It is Not Heresy, and I Will Not Repent - a Conversation with Nathan Gray of I Am Heresy

Formerly an innovator in the world of hardcore, Boysetsfire frontman and general humanist Nathan Gray is dipping his toes into the pool of heavy metal. He's banded together with musicians of varied talents and backgrounds to create I Am Heresy, a band that is nearly certain to raise eyebrows with their ideology and unique blend of musical concepts. With their brand new record "Thy Will" bursting for release, Nathan took some time out of his schedule to sit down and talk about his band, his record, his passions, organized religion and social change as we know it. Equal parts thoughtful and provocative, read the transcript below:

M. DREW: How did I Am Heresy come together? How did this project get rolling?
NATHAN GRAY: Basically how it got started was, I wanted to do something new, wanted to do what we’re doing with this band. I had had a bad experience with starting other bands, just finding members and all that kind of stuff. It was a fucking tragic mess. It’s hard to say why or how you start a band sometimes, because it’s such a shit show most of the time [laughs]. I guess I just said I wanted to do this band and went around looking for people who I thought would be good for it. It’s a very non-exciting story.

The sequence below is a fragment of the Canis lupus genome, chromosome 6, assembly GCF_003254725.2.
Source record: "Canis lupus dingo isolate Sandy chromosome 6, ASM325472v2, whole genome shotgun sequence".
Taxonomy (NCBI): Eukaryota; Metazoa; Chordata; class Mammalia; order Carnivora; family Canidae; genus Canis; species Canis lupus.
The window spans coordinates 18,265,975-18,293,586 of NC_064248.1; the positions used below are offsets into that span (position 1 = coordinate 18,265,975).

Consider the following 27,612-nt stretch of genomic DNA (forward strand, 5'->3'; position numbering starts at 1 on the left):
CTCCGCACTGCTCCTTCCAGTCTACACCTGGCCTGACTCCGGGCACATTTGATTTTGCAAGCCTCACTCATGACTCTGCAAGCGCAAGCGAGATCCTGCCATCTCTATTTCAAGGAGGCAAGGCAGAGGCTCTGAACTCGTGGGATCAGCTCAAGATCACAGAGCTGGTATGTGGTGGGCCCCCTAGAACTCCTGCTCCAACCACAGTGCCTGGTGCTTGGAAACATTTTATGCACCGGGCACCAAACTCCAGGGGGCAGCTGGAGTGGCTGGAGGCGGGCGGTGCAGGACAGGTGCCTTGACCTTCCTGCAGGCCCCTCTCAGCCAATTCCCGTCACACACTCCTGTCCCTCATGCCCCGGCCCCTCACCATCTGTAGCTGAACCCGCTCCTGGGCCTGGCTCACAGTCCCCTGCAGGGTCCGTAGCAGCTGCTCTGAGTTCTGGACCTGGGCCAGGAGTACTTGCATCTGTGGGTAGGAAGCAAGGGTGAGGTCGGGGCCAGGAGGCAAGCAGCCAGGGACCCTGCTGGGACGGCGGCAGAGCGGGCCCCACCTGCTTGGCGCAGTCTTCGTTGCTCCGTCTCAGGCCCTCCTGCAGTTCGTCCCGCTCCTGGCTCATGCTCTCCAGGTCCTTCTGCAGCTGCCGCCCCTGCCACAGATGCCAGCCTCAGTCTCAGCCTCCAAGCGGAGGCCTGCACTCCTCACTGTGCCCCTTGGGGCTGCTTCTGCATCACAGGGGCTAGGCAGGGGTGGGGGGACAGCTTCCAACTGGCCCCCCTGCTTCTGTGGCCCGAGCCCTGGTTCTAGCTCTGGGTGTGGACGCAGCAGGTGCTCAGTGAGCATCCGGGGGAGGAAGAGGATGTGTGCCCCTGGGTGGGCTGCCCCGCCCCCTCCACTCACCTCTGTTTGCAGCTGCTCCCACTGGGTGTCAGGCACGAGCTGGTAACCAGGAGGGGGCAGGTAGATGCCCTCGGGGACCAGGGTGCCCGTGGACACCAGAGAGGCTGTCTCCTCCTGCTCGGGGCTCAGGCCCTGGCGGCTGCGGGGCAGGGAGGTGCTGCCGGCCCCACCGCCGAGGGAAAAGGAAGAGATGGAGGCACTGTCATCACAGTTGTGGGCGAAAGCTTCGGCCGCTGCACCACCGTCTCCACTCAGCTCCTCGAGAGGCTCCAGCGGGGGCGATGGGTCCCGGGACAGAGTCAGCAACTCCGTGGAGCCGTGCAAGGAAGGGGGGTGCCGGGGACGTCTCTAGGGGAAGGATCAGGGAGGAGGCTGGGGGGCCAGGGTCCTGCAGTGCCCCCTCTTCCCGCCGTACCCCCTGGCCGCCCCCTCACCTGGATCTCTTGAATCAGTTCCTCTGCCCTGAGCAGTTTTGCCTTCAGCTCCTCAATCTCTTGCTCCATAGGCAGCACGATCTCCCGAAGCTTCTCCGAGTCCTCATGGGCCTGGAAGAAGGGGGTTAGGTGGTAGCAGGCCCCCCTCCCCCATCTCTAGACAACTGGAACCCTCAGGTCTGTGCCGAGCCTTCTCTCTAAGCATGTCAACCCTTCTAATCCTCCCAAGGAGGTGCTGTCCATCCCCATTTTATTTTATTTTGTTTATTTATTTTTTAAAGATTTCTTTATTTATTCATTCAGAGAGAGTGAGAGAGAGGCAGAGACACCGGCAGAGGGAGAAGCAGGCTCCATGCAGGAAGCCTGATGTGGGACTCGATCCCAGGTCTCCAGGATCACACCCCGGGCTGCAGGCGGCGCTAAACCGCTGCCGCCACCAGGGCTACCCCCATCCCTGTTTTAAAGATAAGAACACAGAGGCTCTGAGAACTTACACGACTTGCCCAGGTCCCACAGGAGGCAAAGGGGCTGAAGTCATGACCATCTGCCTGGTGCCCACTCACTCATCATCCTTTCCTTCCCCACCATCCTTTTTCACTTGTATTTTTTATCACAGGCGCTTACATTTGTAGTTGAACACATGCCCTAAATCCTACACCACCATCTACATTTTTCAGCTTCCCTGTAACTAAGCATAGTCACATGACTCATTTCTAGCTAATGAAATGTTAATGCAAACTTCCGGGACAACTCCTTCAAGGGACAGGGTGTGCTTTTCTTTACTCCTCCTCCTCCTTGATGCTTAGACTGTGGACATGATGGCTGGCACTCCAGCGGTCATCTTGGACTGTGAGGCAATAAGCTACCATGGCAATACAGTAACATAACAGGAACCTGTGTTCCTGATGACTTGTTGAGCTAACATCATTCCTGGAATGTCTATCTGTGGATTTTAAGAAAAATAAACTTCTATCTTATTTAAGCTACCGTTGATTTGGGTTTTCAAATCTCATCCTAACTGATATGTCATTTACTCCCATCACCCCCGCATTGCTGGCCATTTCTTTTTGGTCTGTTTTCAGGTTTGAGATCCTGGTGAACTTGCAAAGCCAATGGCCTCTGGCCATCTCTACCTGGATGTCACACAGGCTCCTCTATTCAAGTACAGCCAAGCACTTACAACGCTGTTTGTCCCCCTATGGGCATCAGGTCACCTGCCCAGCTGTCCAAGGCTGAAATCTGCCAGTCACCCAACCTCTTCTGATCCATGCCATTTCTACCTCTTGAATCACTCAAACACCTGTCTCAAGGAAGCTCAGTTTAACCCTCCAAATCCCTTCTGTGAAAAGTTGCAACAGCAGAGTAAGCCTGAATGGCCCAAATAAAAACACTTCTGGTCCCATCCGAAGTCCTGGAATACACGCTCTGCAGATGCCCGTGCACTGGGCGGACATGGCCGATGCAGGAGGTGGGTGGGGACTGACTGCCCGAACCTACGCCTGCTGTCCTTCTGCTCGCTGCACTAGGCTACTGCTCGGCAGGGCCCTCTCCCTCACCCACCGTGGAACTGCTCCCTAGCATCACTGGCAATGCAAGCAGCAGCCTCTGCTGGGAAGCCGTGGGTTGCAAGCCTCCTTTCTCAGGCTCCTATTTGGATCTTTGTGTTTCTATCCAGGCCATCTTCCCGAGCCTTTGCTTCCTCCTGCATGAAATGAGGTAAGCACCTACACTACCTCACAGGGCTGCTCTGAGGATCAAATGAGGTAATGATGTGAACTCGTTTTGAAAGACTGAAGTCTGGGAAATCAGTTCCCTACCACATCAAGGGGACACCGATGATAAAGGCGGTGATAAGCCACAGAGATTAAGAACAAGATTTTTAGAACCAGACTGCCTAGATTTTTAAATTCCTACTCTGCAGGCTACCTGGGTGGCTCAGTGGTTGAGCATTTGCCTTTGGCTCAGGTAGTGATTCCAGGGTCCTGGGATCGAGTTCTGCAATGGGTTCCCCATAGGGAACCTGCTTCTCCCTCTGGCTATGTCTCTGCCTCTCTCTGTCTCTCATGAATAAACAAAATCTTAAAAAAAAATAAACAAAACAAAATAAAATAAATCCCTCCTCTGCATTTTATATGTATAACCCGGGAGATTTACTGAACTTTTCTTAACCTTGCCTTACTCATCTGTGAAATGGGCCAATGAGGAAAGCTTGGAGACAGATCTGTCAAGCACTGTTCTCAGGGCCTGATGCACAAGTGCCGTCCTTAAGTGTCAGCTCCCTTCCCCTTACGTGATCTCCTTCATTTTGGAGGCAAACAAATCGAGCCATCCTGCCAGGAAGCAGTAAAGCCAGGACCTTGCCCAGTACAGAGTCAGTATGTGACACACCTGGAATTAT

M.D: What made now the right time to get started with this band?
NG: Mostly just because I thought it was the right time. My other band, Boysetsfire has been around for twenty years, I wanted to do something new. That band also isn’t touring as much, isn’t doing as much anymore. Also, just the ideology behind this band I wanted to, made it seem like the time to do it. I’d had ideas on trying to do a solo project, but it felt like giving up, so I said let’s do a heavy band instead [laughs].
M.D: Fans are going to want to know – if I Am Heresy is the new project, does this mean the end of Boysetsfire?
NG: I don’t think there’s every really an end there. But it’s definitely different now. With Boysetsfire, it’s very laid back, everybody in the band has other jobs and families and stuff that they’re doing….it’s weird because at one point he had an end to that band, then we brought it back, so now I feel like we don’t want to say that it’s all over. It’s hard to explain a laid-back band to people, people don’t seem to understand that, especially when it’s a band they love. We’re at a point with that band where when we want to we will, when we don’t, we don’t. With I Am Heresy, we need to get out there and prove ourselves, show people what we’ve got.